1

I have the following table and data:

CREATE TABLE myTable (
    ID INT IDENTITY(1,1) PRIMARY KEY,
    Column1 VARCHAR(50),
    Column2 VARCHAR(50),
    Column3 VARCHAR(50),
    Column4 VARCHAR(50),
    Column5 VARCHAR(50),
    Column6 VARCHAR(50),
    Column7 VARCHAR(50),
    Column8 VARCHAR(50),
    Column9 VARCHAR(50),
    Column10 VARCHAR(50)
)

DECLARE @i INT = 1
DECLARE @j INT = 1
DECLARE @distinct_value_count INT = 20
DECLARE @distinct_value_count_with_more_rows INT = 3
DECLARE @rows_per_distinct_value INT = (20000 - (@distinct_value_count_with_more_rows * 2000)) / (@distinct_value_count - @distinct_value_count_with_more_rows)

WHILE @i <= @distinct_value_count
BEGIN
    DECLARE @current_rows_per_value INT = @rows_per_distinct_value
    IF @i <= @distinct_value_count_with_more_rows
    BEGIN
        SET @current_rows_per_value = @rows_per_distinct_value + 2000
    END
    
    SET @j = 1
    WHILE @j <= @current_rows_per_value
    BEGIN
        INSERT INTO myTable (Column1, Column2, Column3, Column4, Column5, Column6, Column7, Column8, Column9, Column10)
        VALUES ('Value' + CAST(@i AS VARCHAR(2)),
                'Value' + CAST(@j AS VARCHAR(5)),
                'Value' + CAST(@j + 1 AS VARCHAR(5)),
                'Value' + CAST(@j + 2 AS VARCHAR(5)),
                'Value' + CAST(@j + 3 AS VARCHAR(5)),
                'Value' + CAST(@j + 4 AS VARCHAR(5)),
                'Value' + CAST(@j + 5 AS VARCHAR(5)),
                'Value' + CAST(@j + 6 AS VARCHAR(5)),
                'Value' + CAST(@j + 7 AS VARCHAR(5)),
                'Value' + CAST(@j + 8 AS VARCHAR(5)))
        SET @j = @j + 1
    END
    
    SET @i = @i + 1
END

Alter Table dbo.myTable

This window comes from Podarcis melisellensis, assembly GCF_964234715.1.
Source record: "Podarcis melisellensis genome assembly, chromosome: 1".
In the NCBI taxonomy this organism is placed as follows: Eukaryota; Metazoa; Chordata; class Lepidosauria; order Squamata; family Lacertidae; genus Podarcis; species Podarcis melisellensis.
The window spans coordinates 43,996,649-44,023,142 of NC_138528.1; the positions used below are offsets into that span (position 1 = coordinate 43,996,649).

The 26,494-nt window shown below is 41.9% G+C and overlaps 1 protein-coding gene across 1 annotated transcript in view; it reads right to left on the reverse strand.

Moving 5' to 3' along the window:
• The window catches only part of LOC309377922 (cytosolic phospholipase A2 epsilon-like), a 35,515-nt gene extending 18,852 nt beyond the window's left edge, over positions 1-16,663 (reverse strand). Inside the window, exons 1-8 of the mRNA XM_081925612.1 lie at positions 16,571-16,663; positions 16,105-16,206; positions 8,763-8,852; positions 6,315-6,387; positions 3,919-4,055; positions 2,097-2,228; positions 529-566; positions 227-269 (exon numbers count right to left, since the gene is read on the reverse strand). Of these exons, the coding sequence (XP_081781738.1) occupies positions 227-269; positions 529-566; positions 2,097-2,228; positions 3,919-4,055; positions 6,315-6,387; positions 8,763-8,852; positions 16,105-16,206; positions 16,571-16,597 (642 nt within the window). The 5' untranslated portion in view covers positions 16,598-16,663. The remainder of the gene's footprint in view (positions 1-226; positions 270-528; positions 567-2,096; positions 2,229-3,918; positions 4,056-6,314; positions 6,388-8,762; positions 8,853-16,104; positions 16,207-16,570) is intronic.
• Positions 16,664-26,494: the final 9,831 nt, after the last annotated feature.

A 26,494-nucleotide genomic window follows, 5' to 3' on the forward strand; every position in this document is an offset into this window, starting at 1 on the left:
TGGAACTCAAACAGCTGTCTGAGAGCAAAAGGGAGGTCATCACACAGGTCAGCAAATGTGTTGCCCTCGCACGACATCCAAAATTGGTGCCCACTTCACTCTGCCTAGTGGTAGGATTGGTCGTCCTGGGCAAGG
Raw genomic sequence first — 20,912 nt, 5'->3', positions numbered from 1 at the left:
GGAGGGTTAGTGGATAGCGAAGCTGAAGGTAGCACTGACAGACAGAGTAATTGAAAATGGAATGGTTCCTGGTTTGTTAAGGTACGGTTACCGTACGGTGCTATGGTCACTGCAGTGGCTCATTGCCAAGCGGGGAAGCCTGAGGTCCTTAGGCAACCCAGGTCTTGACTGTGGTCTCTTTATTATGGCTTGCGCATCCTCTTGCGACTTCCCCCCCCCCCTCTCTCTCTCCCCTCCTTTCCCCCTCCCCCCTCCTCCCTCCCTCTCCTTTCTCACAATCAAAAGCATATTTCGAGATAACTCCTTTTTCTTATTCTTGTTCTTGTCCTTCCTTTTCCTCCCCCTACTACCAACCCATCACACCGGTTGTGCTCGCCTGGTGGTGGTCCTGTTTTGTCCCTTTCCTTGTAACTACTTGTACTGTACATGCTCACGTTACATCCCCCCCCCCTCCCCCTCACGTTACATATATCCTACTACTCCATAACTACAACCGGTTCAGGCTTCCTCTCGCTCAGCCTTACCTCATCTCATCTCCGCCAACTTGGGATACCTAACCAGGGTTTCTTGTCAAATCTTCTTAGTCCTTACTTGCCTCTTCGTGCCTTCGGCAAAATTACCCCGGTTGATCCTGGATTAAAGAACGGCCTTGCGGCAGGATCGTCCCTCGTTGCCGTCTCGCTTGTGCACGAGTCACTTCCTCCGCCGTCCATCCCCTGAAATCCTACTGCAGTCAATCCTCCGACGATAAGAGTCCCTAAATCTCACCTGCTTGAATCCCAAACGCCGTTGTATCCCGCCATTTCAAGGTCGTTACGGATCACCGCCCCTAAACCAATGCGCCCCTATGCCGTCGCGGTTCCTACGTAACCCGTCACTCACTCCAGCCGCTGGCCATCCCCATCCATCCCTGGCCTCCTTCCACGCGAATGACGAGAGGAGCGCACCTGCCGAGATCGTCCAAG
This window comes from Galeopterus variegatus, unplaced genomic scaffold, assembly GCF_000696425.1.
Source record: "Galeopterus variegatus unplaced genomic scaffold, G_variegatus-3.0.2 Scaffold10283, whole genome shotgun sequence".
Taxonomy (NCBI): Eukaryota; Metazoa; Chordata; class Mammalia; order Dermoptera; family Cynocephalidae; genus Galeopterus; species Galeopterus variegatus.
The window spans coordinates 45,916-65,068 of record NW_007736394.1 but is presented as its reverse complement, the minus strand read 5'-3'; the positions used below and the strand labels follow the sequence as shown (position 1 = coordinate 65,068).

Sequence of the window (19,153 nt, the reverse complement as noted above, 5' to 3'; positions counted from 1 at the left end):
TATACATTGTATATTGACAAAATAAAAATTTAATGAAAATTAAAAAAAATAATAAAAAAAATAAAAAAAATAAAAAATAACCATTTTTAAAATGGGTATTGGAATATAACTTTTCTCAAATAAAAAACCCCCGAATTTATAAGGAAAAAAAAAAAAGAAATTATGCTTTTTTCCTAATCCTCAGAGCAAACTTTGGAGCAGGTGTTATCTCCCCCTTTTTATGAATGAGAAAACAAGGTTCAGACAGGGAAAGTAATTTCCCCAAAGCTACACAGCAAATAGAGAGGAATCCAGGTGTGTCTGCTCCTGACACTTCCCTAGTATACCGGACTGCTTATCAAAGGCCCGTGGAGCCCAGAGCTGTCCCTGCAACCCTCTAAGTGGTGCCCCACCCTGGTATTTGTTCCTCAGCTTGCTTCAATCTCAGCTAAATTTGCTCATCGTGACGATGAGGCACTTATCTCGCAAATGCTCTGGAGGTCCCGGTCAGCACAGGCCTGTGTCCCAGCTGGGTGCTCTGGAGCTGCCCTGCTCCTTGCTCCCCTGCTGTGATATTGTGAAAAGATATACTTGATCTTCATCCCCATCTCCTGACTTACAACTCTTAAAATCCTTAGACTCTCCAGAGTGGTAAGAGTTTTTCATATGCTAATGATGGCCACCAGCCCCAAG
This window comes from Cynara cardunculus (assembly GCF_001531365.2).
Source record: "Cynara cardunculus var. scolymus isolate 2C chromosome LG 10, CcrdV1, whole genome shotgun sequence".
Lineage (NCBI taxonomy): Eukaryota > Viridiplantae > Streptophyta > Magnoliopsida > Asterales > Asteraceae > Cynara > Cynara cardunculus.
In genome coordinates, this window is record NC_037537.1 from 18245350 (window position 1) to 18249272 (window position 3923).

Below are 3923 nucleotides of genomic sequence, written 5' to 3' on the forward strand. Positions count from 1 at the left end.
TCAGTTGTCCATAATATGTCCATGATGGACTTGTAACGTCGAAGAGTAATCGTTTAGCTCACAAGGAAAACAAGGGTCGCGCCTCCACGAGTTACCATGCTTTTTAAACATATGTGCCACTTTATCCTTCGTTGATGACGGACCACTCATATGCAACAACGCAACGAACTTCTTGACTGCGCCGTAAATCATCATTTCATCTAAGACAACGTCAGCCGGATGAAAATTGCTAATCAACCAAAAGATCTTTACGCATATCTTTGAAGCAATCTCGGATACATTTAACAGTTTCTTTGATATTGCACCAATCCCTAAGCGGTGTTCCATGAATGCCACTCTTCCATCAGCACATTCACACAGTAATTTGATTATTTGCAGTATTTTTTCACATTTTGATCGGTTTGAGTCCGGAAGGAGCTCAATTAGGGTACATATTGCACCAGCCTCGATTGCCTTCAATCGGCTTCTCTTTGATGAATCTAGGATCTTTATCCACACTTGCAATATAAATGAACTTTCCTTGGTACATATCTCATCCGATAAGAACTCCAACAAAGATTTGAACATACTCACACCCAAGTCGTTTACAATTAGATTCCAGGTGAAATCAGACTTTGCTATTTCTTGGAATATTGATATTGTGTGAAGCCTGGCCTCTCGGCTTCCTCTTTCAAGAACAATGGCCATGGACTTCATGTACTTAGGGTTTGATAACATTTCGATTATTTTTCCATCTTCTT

Add Column11 varchar(50), Column12 varchar(50)

Alter Table dbo.myTable
Add dateModified datetime

Update dbo.myTable
  set Column11 = Column1
     ,Column12 = Column1

Update Top (10) dbo.myTable
   Set Column11 = 'Value7'
  Where Column1 = 'Value1'

Update Top (10) dbo.myTable
   Set Column12 = 'Value7'
  Where Column1 = 'Value1'

Update Top (10) dbo.myTable
   Set Column11 = 'Value6'
  Where Column1 = 'Value1'

Update Top (10) dbo.myTable
   Set Column12 = 'Value6'
  Where Column1 = 'Value1'

Update Top (10) dbo.myTable
   Set Column11 = 'Value5'
  Where Column1 = 'Value1'

Update Top (10) dbo.myTable
   Set Column12 = 'Value5'
  Where Column1 = 'Value1'

Update dbo.myTable
  set dateModified = getdate() + ID

CREATE NONCLUSTERED INDEX [Idx_col] ON [dbo].[myTable]
(
    [Column1] ASC,
    [Column11] ASC,
    [Column12] ASC,
    [dateModified] ASC
)
INCLUDE([Column5],[Column6]) 

I have to filter based on a few columns and return all the columns from the table. In order to do that, I have an index that covers the columns that need to be filtered. I'm breaking down the query into two parts:

  1. Get all the primary key rows that satisfy the filter and store them in a temp table. This query makes use of the non-clustered index.

  2. Join this temp table back to main table on the primary key column so that the clustered index is used to get all the columns.

However, i'm facing an issue when I try to do this. In the first scenario I'm getting all the filtered rows into a temp table and then when I join it back to main table, it's doing a clustered index scan. In the second scenario, I'm only getting the top 50 rows into temp table and when I join this to the main table, it's doing a clustered index seek. I'm confused as to why this is happening. In both cases, there is no index on the temp table. I would appreciate it if anyone can help me understand what's going on. Thank you!

Scenario 1:

SELECT id
INTO #tmpId
FROM myTable
WHERE Column1= 'Value1'
AND Column11 In( 'Value1','Value5','Value6', 'Value7')
And Column12 In ('Value1','Value6')
And dateModified > dateAdd(day,-5, getdate())

SELECT *
FROM myTable m
JOIN #tmpId t
ON m.id = t.id

drop table if exists #tmpId

Execution Plan Scenario 1: https://www.brentozar.com/pastetheplan/?id=rkDAD-aLh

Scenario 2:

SELECT id
INTO #tmpId
FROM myTable
WHERE Column1= 'Value1'
AND Column11 In( 'Value1','Value5','Value6', 'Value7')
And Column12 In ('Value1','Value6')
And dateModified > dateAdd(day,-5, getdate())
Order by dateModified desc offset 0 rows fetch next 50 rows only

SELECT *
FROM myTable m
JOIN #tmpId t
ON m.id = t.id